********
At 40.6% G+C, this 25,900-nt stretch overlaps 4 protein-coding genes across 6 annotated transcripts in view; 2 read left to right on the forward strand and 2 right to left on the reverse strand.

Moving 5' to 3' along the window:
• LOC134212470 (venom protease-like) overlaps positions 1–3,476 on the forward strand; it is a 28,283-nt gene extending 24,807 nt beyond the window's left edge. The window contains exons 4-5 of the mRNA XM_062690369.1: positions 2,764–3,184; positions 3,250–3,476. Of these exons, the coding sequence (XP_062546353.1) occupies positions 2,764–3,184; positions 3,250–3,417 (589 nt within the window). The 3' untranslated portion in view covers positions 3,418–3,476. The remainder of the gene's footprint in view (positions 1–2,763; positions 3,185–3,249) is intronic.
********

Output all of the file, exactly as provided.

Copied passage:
At 40.6% G+C, this 25,900-nt stretch overlaps 4 protein-coding genes across 6 annotated transcripts in view; 2 read left to right on the forward strand and 2 right to left on the reverse strand.

Moving 5' to 3' along the window:
• LOC134212470 (venom protease-like) overlaps positions 1–3,476 on the forward strand; it is a 28,283-nt gene extending 24,807 nt beyond the window's left edge. The window contains exons 4-5 of the mRNA XM_062690369.1: positions 2,764–3,184; positions 3,250–3,476. Of these exons, the coding sequence (XP_062546353.1) occupies positions 2,764–3,184; positions 3,250–3,417 (589 nt within the window). The 3' untranslated portion in view covers positions 3,418–3,476. The remainder of the gene's footprint in view (positions 1–2,763; positions 3,185–3,249) is intronic.